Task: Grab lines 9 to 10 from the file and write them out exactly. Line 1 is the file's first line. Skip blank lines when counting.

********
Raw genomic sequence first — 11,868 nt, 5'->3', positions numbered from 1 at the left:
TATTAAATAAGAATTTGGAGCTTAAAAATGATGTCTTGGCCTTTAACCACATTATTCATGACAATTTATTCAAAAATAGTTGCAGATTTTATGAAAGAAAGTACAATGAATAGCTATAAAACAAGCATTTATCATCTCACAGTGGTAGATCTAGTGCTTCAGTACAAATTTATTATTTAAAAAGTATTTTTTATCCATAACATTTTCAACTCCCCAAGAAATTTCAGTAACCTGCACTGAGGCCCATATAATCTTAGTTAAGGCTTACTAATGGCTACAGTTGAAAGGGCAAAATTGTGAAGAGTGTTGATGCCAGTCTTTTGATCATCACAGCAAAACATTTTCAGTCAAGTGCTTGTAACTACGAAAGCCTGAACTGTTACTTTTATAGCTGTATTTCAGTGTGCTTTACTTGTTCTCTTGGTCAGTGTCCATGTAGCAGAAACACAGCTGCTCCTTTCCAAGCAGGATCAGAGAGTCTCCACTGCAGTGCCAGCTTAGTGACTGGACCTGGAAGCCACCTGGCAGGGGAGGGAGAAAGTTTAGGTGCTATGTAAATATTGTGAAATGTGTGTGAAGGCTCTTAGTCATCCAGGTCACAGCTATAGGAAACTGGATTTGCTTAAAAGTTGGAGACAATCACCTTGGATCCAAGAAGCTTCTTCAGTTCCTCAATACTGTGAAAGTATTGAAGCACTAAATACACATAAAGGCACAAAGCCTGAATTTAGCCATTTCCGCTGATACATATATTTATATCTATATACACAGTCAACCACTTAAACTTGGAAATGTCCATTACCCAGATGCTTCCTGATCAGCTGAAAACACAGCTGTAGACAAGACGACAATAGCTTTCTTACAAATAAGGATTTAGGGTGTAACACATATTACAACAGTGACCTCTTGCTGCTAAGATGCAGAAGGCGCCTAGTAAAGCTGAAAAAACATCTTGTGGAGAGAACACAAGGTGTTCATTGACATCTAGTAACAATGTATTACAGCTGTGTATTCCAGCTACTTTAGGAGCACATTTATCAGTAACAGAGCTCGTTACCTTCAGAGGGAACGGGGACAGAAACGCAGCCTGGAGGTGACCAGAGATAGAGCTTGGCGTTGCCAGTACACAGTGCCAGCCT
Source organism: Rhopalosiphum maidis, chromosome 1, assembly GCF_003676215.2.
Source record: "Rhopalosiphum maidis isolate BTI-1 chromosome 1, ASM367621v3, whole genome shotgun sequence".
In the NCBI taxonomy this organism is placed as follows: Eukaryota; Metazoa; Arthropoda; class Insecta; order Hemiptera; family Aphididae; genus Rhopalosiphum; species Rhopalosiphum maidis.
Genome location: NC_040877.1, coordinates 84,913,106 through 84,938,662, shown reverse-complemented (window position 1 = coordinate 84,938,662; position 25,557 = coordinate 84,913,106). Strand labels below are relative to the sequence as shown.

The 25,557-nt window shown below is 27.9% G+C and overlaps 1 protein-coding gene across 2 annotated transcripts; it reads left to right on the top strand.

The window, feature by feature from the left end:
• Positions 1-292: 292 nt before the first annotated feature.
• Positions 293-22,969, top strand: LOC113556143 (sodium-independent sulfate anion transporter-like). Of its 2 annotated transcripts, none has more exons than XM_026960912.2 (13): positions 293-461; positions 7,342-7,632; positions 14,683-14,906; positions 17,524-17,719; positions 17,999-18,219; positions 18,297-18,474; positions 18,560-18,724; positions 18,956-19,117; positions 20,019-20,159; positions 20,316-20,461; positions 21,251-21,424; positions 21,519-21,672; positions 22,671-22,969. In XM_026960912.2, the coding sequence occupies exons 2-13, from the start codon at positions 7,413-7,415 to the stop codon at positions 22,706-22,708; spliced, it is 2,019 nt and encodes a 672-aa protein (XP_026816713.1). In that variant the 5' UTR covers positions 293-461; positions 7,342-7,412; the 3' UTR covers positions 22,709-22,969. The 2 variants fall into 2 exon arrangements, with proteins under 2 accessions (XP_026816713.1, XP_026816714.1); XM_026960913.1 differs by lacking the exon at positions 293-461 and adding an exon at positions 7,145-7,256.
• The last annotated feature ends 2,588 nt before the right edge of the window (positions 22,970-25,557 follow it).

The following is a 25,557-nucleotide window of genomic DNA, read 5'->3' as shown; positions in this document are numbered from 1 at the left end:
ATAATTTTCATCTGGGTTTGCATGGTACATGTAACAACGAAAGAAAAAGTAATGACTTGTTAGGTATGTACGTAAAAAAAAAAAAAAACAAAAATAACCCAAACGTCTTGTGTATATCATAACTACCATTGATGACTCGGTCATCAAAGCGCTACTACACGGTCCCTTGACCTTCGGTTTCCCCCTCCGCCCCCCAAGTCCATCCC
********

• Positions 1-292: 292 nt before the first annotated feature.
• Positions 293-22,969, top strand: LOC113556143 (sodium-independent sulfate anion transporter-like). Of its 2 annotated transcripts, none has more exons than XM_026960912.2 (13): positions 293-461; positions 7,342-7,632; positions 14,683-14,906; positions 17,524-17,719; positions 17,999-18,219; positions 18,297-18,474; positions 18,560-18,724; positions 18,956-19,117; positions 20,019-20,159; positions 20,316-20,461; positions 21,251-21,424; positions 21,519-21,672; positions 22,671-22,969. In XM_026960912.2, the coding sequence occupies exons 2-13, from the start codon at positions 7,413-7,415 to the stop codon at positions 22,706-22,708; spliced, it is 2,019 nt and encodes a 672-aa protein (XP_026816713.1). In that variant the 5' UTR covers positions 293-461; positions 7,342-7,412; the 3' UTR covers positions 22,709-22,969. The 2 variants fall into 2 exon arrangements, with proteins under 2 accessions (XP_026816713.1, XP_026816714.1); XM_026960913.1 differs by lacking the exon at positions 293-461 and adding an exon at positions 7,145-7,256.